Saturday, August 22, 2009

Hospitality Part 2

Bear with me, this may be long.

I've been thinking a lot about hospitality lately.

Prompted by a children's sermon a few weeks ago, my sense of awareness for the role of hospitality in my life and in the lives of those around me has been heightened.  More importantly - my sense of awareness for the role of the lack of hospitality in my life and in the lives of those around me has been heightened.

We welcomed our new class of international students at work this week.  All summer we've been preparing for their arrival, discerning how to best show hospitality and appreciation to them for selecting Emory and traveling so far to study with us.  It's safe to say that we did our best to bend over backwards for them - but they deserved it!!

Monday through Wednesday were intense - they had back to back to back to back sessions about school, Atlanta, immigration, banking, jobs and more.  Things slowed down on Thursday and Friday and I only saw the students as they tested for the English as a Second Language (ESL) class.  As I checked each student in and brought them to their testing room I asked how things were going.  Student after student expressed such sincere gratitude for all we had done for them since their arrival to our country.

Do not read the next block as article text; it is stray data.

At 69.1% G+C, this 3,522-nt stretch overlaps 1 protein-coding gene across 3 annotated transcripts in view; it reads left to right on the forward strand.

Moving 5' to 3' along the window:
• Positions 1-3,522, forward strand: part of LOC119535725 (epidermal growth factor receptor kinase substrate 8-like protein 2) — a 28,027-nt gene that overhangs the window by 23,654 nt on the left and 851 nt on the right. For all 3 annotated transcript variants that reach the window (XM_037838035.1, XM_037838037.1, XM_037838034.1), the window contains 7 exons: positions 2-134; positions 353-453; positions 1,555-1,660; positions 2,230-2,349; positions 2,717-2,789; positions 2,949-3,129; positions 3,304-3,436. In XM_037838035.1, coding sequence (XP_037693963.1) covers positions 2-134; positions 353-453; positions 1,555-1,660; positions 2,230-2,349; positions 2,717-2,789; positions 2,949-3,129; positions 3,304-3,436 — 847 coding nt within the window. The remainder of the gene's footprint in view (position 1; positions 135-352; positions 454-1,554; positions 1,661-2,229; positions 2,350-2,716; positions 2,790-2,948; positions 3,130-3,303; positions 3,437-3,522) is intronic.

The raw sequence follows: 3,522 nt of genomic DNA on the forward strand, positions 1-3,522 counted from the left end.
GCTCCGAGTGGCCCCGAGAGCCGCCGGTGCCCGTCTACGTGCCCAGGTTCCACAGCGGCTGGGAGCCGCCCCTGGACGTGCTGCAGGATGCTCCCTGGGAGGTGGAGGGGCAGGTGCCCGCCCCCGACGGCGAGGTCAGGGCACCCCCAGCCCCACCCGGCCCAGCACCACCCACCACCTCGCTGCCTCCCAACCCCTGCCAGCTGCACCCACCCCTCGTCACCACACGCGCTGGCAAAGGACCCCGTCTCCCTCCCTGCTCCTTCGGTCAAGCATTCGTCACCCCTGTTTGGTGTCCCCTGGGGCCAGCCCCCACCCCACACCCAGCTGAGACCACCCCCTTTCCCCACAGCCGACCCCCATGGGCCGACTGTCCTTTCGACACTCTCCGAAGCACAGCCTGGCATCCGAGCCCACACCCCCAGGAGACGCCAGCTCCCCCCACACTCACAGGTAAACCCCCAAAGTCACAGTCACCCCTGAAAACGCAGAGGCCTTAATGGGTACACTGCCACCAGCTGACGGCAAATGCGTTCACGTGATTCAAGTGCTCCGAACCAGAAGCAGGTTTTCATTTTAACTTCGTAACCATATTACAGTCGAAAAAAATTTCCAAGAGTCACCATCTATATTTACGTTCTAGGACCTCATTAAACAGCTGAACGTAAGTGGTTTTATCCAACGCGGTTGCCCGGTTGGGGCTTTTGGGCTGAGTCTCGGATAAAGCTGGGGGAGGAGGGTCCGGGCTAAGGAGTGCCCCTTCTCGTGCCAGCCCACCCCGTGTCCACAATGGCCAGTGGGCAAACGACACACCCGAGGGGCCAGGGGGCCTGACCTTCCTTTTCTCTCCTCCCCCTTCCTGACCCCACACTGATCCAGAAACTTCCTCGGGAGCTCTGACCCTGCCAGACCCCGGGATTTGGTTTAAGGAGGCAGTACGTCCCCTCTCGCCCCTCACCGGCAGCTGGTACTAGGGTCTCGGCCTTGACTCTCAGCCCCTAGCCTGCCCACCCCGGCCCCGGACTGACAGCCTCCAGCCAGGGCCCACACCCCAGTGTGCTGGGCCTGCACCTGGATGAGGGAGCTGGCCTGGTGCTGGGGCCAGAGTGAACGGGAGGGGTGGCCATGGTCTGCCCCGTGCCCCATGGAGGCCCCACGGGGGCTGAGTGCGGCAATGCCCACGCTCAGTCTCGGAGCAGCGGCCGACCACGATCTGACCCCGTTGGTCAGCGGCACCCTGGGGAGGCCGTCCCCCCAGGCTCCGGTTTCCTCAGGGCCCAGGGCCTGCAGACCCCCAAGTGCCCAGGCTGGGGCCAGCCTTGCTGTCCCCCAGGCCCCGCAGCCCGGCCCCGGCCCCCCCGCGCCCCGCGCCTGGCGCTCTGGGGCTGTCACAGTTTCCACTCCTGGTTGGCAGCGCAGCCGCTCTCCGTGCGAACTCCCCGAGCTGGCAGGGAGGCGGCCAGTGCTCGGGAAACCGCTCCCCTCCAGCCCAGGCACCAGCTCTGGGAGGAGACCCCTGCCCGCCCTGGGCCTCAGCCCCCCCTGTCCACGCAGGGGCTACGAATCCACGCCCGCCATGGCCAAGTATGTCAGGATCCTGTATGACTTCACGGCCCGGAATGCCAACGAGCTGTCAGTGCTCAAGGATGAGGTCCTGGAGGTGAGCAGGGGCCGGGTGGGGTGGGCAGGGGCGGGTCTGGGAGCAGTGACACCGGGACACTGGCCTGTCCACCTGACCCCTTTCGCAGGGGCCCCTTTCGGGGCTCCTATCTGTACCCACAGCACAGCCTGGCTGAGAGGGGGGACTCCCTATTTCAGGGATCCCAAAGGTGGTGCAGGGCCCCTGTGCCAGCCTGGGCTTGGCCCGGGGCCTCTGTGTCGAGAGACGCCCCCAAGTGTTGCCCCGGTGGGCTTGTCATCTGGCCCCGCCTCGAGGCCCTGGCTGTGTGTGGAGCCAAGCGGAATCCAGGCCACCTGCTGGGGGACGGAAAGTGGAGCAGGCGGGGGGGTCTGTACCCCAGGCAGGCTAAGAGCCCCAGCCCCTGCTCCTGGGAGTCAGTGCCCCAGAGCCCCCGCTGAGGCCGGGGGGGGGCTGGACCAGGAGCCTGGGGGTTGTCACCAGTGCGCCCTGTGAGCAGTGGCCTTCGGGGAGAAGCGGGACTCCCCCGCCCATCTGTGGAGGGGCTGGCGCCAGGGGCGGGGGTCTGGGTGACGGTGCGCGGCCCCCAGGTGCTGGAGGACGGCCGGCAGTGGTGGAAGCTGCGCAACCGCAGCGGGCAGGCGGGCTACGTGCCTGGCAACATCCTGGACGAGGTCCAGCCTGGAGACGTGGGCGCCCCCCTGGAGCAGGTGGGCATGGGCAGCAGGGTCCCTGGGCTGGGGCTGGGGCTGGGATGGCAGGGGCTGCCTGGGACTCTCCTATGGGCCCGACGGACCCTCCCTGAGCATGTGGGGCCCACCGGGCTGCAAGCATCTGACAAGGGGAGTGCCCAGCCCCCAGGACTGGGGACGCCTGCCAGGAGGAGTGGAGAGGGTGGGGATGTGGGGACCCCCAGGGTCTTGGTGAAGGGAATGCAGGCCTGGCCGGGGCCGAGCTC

As each student said that to me, I couldn't help but think - I hope they didn't expect anything less.  And yet - I thought back to the last time I was working my way through U.S. customs.  It was July 2007 and my family and I were coming back from Europe - we had flown direct from Barcelona and I was exhausted.  I remember coming in from baggage claim and listening to a U.S. customs agent barking at people as they tried to figure out which line to get into.  I looked at a young immigrant couple, trying to keep their three young children calm and under control.  But the children were just so excited to finally be free from the "please remain seated with your seatbelt fastened" message of the flight attendants that they couldn't help but run.  The U.S. customs agent showed no pity towards these eager children.  He yelled and told them they were in the wrong place.  I don't know if they understood what the man had said, but the parents frantically tried to round up their children.